WINDHOEK, Aug. 24 – The potential success of a zero-plastic campaign launched recently by Miss Earth Namibia, Elize Shakalela is likely to kick Plastic Packaging (Pvty) Ltd. out of business if government decides to throws in its weight behind her.
Following the successful launch of the campaign which advocates for the use of biodegradable material late last year, Plastic Packaging (Pvty) Ltd has aggressively moved in to defend its territory with Managing Director Jaco Venter meeting with Shakalela a few days ago.
The meeting seemingly sought to coax the environmentalists out of discontinuing their campaign, although according to Shakalela, the two could not reach common ground on issues surrounding the manufacturing and use of plastic.
“The Managing Director took me through the whole plastic production process, how (the product) is made and what efforts they (are investing) to reuse and recycle and how they are using sometimes already used plastic where at times they export it or get it from Rent-a-drum. He said that for him the problem is not the plastics but rather the people who improperly dispose them and that is where we disagree because for me the problem is the plastic and the person”, said Shakalela.
Two years ago, United Nations Environment Program (UNEP) issued a report banning micro-plastics. 299 million tones of plastics having been produced worldwide, and countries worldwide, including from Africa have moved to support the zero-plastic undertaking.
And as the zero-plastic campaign gathers momentum, the future of plastic manufacturing in Namibia hangs in the balance while cabinet is in the process of organizing consultative meetings on the idea of implementing a ban.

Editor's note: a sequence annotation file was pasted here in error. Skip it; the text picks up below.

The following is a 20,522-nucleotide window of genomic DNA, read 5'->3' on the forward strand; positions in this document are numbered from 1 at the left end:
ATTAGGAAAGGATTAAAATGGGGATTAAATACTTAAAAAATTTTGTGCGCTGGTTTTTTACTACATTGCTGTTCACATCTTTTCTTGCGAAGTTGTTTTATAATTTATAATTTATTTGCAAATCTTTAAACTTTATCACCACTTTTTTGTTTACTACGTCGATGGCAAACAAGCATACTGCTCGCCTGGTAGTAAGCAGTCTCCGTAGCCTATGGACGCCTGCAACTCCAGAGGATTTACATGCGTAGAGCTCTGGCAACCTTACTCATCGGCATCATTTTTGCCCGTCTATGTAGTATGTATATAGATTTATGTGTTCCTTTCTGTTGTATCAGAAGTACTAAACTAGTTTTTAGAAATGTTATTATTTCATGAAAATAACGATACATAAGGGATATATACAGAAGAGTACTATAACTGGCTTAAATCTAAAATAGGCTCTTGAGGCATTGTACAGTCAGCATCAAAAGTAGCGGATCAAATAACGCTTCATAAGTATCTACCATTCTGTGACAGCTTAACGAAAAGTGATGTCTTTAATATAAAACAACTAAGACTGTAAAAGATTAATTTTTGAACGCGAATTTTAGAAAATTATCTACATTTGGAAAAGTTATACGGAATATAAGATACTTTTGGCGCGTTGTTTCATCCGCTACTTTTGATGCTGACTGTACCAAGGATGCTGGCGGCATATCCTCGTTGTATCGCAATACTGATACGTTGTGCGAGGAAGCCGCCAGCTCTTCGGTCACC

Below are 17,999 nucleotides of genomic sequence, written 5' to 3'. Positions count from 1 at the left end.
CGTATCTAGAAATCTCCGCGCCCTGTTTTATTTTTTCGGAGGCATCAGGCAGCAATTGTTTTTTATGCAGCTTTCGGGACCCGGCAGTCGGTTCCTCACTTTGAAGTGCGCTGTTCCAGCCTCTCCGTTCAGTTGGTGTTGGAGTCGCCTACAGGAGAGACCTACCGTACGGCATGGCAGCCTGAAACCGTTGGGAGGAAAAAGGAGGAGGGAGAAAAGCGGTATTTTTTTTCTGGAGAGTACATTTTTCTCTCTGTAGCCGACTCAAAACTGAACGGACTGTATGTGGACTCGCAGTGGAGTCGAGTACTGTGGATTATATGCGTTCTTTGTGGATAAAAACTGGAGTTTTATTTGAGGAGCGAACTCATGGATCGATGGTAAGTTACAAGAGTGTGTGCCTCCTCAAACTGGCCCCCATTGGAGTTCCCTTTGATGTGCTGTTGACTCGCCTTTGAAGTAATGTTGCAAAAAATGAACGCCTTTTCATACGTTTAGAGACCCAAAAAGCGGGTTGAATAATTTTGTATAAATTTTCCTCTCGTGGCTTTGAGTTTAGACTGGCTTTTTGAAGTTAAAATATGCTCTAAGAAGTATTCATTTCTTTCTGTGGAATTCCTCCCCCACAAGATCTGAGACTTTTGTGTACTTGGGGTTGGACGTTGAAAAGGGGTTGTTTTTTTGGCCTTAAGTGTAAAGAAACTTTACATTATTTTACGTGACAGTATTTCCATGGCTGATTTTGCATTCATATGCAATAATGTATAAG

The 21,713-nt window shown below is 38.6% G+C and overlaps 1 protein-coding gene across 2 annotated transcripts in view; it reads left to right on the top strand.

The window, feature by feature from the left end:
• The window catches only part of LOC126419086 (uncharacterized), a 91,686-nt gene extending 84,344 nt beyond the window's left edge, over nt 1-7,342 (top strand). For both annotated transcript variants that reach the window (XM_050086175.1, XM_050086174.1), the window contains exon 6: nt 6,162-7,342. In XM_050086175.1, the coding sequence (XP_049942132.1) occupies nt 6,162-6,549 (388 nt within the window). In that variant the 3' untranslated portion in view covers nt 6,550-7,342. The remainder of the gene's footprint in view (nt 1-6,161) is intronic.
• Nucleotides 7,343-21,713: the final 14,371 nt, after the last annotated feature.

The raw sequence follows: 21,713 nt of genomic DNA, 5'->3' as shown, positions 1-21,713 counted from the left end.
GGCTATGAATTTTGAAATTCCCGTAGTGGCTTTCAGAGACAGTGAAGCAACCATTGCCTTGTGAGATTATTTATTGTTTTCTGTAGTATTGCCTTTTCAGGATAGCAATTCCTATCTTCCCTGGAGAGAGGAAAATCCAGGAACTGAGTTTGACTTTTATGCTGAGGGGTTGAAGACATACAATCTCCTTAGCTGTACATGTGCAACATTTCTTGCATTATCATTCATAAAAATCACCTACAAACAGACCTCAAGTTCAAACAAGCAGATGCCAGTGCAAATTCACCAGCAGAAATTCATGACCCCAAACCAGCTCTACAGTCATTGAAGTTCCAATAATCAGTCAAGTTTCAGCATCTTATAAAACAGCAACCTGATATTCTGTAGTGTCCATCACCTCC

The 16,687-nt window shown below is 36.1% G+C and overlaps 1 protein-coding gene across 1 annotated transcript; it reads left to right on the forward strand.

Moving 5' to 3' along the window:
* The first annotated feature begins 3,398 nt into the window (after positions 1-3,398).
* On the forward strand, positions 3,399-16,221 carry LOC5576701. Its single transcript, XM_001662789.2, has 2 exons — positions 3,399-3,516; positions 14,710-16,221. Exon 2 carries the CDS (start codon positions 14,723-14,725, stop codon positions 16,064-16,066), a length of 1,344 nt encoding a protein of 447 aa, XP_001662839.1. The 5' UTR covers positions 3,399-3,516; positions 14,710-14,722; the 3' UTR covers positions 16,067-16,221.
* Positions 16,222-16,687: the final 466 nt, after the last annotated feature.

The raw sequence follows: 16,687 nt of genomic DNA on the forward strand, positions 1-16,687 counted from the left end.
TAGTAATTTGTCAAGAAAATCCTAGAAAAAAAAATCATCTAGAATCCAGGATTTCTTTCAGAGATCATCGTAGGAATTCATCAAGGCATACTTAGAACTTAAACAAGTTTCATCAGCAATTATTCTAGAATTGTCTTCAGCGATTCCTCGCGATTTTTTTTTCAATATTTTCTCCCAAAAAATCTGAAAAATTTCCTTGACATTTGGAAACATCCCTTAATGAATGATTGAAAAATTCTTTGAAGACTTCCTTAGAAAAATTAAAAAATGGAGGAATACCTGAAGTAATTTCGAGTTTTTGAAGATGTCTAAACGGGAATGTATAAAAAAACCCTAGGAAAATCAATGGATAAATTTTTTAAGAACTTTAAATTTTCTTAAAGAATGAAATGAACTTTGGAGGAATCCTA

Plastic Packaging (Pvty) Ltd employs an estimated 500 workers in its three factories, and while the company also owns two distribution companies in South Africa, its annual sales revenue has been estimated at N$ 600 million in this financial year alone.
“The big question is, ‘is plastic bio-degradable or not?’ I understand Plastic Packaging’s concern because they are in the industry, making money, they pay people and so forth. The whole world is moving away from non-biodegradable material and so we need to protect the environment. If they have a solution, other than the banning of plastic then they must lay it on the table,” according to Health Minister, Dr Bernard Haufiku.
He went on to say,” I know they will fight for their life because it is their industry, but we have a bigger life and that is the environment. People often, in the interest of their money making businesses go all the way to want to convince us not to look at the bigger picture. Nothing can stand against the environment.”
Although he admitted that the general population was offside when it comes to reckless plastic disposal, he is of the impression that the surest way to deal with the problem was the outright doing away with of the plastic manufacturing company.
According to Venter, Haufiku’s statements contradict government’s Vision 2030 pledge to grow the already bleeding manufacturing industry, as the country angles toward the transformation of itself into a lucrative industrial harbor.
“Many people from around the world have been erroneously convinced that paper is an environmentally superior option to plastic. Contrary to popular belief, plastic bags are a great choice when it comes to preserving the environment if properly reused and disposed of and, according to the U.S Environment Protection Agency (EPA), present less environmental challenges than competing products such as paper,” said Venter.
Manufacturing contributed only 9.9 % to GDP, while growth rate recorded an average contraction of -2.0% between the NDP4 period of 2012 to 2015.
Decommissioning of the plastic manufacturing plant would result in the loss of an estimated 500 jobs, at a time when experts continue to call for a means to grow the sector fast enough to make a dent on unemployment.
“Jobs would be in jeopardy, and more consumers would switch to environmentally unfriendly paper bags,” said Venter.
Plastic Packaging (Pvty) Ltd.’s position is for government to rather crack down on the widespread use of bags containing Calcium Carbonate (CaCO3) which are being imported from S.A. – Jonsey Douglas